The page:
A lot of noise was made in the spring over LibertyLink cotton and its new over-the-top weed control program. Rickey Bearden was among the many growers who listened.
The Plains, TX, producer planted LibertyLink varieties on a small portion of his 6,000 cotton acres to help get a better handle on morningglory and other broadleaf control. He anticipates seeing an even greater use of Ignite, the new Bayer Crop-Science herbicide for cotton.
When Bayer introduced Ignite to growers at informational meetings and the Beltwide Cotton Conference this year, what opened farmers' eyes was the wide window of application it provided.
“With LibertyLink varieties, we're able to spray over the top of cotton within 70 days of harvest,” says Bearden. “That's virtually a season-wide window of application.”
That compares to Roundup Ready cotton, which can be sprayed up to the fifth leaf of growth. It can also help relieve fears of any possible resistance that may evolve in glyphosate varieties, such as those in parts of Alabama and other regions.
“I like the Roundup Ready varieties,” says Bearden. “Virtually all of our irrigated cotton is Roundup Ready stacked with Bt. About half of our dryland cotton is Roundup Ready. But I believe it's wise to diversify some of your production and try new things. I planted a seed block of LibertyLink in 2003 and it provided good weed control.”
Approved by EPA for use on cotton this year, Ignite is designed for control of a wide variety of broadleaf weeds. That includes pigweed species, morningglory species, johnsongrass, cocklebur, black nightshade, watergrass, barnyardgrass, sunflower and many other weeds. The active ingredient is glufosinate-ammonium. Ignite can also be used as a preplant burndown or as a hooded application on all types of cotton.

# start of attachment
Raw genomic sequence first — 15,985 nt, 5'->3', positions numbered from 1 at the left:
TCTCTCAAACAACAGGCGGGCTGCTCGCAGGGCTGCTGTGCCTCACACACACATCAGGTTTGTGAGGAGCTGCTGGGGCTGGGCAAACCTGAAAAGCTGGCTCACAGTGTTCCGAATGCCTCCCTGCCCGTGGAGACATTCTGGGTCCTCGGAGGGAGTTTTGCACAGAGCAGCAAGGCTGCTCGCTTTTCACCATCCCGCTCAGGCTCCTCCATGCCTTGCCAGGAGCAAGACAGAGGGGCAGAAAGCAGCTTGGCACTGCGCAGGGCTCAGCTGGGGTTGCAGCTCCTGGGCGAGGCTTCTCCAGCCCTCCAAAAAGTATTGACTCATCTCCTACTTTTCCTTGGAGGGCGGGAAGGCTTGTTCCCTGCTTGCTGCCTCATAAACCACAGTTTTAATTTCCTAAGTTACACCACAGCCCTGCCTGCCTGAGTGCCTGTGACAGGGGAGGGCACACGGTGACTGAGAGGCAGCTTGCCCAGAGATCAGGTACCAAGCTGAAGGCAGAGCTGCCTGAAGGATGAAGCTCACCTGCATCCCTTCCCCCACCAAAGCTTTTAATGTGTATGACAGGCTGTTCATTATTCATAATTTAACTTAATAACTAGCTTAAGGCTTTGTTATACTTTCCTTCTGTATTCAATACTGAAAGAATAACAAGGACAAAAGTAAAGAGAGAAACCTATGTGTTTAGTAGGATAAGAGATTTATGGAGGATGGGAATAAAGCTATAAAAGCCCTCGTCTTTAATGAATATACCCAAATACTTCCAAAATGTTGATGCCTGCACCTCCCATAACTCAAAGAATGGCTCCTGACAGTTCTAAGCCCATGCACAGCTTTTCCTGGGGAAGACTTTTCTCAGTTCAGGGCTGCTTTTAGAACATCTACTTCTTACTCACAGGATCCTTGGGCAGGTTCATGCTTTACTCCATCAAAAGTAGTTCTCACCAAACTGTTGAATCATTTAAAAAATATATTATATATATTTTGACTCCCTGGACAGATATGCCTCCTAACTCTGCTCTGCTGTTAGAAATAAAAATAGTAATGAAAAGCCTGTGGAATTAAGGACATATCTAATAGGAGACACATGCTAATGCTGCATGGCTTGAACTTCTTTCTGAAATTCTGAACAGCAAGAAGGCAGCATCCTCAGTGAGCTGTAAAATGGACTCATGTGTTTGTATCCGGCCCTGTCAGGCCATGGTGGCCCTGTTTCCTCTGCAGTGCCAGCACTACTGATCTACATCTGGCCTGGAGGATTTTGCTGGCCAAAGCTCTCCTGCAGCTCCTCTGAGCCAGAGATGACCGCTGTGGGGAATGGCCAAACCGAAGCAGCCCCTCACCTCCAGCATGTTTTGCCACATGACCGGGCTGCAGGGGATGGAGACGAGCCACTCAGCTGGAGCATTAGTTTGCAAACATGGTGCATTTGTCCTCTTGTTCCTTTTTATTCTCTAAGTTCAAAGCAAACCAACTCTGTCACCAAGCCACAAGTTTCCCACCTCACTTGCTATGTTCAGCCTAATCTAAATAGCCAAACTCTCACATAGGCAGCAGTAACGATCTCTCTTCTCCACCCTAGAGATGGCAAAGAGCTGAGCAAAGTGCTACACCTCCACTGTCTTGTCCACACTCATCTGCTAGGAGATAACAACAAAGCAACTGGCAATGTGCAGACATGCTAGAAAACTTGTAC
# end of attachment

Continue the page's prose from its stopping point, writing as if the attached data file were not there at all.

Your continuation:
It's currently approved for use on FiberMax LibertyLink resistant varieties.
In Alabama, growers are interested in the LibertyLink system because of glyphosate-resistant marestail, or “horseweed.”
“People have been looking for an alternative to Roundup, even though it has a lot of advantages for our growing areas,” says Charles Burmester, Auburn University extension agronomist. “We've seen some weed resistance (to glyphosate) in northwest Alabama. So farmers are learning that they need to alternate the chemistry to help prevent some of that resistance.”
But one problem with adding new herbicide programs is the confusion it may cause when treatment is needed on various fields and time is running short. “Most growers don't want two or three different systems,” he says. “And they have to watch for drift problems (from spraying) on their farms and their neighbors' farms.”
The key to obtaining good weed control is total plant coverage. “It's weed size, not cotton plant size, that determines when to apply Ignite,” says Randy Boman, Texas A&M University cotton agronomist. “Since it's a contact herbicide, thorough coverage is important for maximum performance.”
The Ignite application rate is 32 oz./acre, and up to 40 oz. depending on weed size. Boman recommends mixing the herbicide with 15-20 gal of water. Bearden uses a 20-gal. rate. “We apply the herbicide with a shop-built, 12 row, 40-ft. wide sprayer,” he says. “To obtain maximum coverage, we use three nozzles, one over the center of the row and two at an angle on the side of the row.”
A preplant or pre-emergence application is recommended if there's a heavy infestation of grasses, nutsedge or pigweed. The herbicide can be tankmixed with other complementary herbicides.
For further information on the LibertyLink cotton program, go to the BayerCropscience Web site at www.cottonexperts.com.